Michigan congressional delegation reacts to Iranian missile strike
Following news Tuesday night that Iran had fired ballistic missiles at two Iraqi bases housing U.S. troops, Michigan's congressional delegation spoke out on the impact abroad and at home.
"While we don't yet know the full extent of tonight's military activity, if it's indeed true that Iranians fired conventional ballistic missiles at U.S. targets, it would be unprecedented," Rep. Elissa Slotkin, a Democrat from Holly, wrote on Twitter. "We are now in a cycle of escalation that threatens to draw us into wider war."
Slotkin, a former Central Intelligence Agency analyst who specialized in Shia militias and served tours in the region, is expected to lead an effort in the U.S. House seeking to limit President Donald Trump’s actions in Iran.
She was among four Michigan Democrats and one independent who expressed concern last week that Congress didn’t authorize the use of power against Iran before the president ordered a U.S. airstrike that killed Gen. Qassem Soleimani, the head of Iran’s elite Quds Force.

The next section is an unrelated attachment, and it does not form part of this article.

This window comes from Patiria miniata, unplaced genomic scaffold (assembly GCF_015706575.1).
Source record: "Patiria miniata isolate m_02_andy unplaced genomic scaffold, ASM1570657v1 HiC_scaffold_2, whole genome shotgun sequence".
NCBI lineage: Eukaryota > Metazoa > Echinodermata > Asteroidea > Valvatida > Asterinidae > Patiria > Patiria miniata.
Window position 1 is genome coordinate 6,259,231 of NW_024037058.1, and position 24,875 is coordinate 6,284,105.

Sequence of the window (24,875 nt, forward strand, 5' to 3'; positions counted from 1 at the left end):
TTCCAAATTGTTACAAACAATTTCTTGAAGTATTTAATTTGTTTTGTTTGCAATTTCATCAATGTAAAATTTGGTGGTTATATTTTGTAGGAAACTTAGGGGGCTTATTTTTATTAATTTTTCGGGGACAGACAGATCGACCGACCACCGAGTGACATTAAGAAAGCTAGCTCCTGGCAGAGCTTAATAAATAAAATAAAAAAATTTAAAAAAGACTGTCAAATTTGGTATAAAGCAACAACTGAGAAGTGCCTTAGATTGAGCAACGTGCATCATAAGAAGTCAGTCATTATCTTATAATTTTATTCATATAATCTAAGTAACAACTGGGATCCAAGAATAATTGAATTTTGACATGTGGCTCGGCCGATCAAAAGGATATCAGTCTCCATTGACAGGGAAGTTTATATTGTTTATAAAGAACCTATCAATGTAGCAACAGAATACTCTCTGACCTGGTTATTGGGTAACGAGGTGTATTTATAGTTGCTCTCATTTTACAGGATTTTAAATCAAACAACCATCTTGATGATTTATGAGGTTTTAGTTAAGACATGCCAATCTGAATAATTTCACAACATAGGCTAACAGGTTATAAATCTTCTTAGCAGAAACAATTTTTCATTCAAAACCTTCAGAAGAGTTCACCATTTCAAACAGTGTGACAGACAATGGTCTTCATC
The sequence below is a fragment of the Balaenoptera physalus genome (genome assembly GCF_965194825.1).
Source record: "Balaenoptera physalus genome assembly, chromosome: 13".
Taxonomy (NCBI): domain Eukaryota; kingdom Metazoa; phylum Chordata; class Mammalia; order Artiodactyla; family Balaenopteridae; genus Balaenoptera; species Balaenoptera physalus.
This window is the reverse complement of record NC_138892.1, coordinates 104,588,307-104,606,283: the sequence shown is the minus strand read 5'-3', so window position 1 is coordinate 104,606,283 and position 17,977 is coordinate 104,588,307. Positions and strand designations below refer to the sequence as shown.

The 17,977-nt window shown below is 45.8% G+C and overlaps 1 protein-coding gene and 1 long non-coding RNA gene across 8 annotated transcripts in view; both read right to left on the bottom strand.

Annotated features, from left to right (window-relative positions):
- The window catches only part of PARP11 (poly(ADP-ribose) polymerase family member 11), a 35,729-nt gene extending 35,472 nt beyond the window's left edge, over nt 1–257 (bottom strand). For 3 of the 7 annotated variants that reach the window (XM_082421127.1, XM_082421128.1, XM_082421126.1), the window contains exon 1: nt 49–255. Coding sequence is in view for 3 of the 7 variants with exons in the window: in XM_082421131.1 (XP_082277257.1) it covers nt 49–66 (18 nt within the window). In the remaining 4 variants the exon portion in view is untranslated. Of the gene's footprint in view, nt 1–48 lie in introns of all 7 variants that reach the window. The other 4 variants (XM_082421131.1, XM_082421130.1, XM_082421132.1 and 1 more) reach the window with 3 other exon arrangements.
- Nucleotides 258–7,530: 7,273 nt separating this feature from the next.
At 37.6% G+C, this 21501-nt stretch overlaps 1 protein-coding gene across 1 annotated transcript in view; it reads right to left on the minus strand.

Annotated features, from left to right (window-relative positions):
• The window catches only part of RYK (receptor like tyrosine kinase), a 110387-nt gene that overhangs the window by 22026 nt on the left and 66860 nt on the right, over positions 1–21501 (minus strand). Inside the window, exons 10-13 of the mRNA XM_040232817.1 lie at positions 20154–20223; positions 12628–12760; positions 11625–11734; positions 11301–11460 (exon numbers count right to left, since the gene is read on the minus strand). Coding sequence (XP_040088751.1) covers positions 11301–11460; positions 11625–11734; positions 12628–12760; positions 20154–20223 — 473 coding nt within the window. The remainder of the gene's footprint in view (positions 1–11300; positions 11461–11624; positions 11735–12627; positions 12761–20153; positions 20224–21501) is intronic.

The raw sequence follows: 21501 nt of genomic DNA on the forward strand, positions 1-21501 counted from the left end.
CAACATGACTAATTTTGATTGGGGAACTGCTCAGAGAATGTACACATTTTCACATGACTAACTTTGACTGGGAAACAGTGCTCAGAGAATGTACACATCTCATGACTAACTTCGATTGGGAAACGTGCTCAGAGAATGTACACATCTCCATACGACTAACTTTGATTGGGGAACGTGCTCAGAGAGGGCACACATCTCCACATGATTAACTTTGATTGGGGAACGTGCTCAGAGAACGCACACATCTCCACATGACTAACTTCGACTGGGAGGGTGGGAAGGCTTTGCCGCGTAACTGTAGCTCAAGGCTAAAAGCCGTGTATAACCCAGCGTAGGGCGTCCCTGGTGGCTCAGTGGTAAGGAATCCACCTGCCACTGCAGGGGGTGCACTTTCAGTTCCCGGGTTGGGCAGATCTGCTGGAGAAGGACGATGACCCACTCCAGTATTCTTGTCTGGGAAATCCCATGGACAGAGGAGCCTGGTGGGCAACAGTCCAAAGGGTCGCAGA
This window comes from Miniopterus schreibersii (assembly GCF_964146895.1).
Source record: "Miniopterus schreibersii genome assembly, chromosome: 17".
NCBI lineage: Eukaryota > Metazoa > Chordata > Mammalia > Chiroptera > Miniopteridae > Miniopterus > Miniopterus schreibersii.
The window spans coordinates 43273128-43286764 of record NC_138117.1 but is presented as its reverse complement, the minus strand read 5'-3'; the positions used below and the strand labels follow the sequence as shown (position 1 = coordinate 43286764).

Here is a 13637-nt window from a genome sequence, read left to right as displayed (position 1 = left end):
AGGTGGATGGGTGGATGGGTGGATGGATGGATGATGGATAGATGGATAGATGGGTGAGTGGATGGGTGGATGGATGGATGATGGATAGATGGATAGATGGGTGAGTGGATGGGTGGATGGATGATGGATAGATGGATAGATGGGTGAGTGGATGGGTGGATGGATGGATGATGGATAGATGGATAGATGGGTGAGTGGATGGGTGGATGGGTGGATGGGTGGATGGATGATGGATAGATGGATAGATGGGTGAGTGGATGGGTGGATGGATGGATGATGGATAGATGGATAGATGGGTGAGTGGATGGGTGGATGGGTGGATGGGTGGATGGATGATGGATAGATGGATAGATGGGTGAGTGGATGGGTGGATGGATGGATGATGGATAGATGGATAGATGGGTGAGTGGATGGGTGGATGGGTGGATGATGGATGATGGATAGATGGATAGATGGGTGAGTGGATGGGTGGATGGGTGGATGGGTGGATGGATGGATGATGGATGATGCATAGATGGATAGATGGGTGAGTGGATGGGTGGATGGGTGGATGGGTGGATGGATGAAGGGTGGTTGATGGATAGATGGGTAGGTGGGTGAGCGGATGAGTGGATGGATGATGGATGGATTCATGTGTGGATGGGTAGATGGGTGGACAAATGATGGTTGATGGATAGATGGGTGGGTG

In another tweet Tuesday night, Slotkin called on the Trump administration to "remember the gravity of their responsibilities and be prepared to explain their strategic plan –– to include next steps and possible ways to de-escalate. They owe the American public no less."
Rep. Fred Upton, a Republican from St. John, noted the instability in the region.
"Peace in the Middle East has always been the goal, yet never achieved," he tweeted. "The fury is as intense as ever. Somehow that fire has to be extinguished — we pray for wisdom and for our troops tonight."
Rep. Rashida Tlaib, a Democrat from Detroit, in a statement criticized what she called Trump's "reckless and dangerous attempt to start a war with Iran by launching the airstrike that killed Iranian General Soleimani put our people, diplomats, service men and women, their families, and civilians in harm's way. ... It should not be lost on anyone that lives will be forever impacted, including innocent Iraqis who have been plagued with war and violence for almost two decades."
On Twitter, Rep. Justin Amash, an independent from the state's west side who left the GOP last summer, said: "The president has inherent authority to repel sudden attacks, but any military engagement beyond that requires approval from Congress under our Constitution."
Other lawmakers, including Rep. Debbie Dingell, focused on military personnel.
"We are praying for the men and women in our military as well as their families at home watching the news of attacks in Iraq," the Dearborn Democrat tweeted. "You are all of our sons and daughters."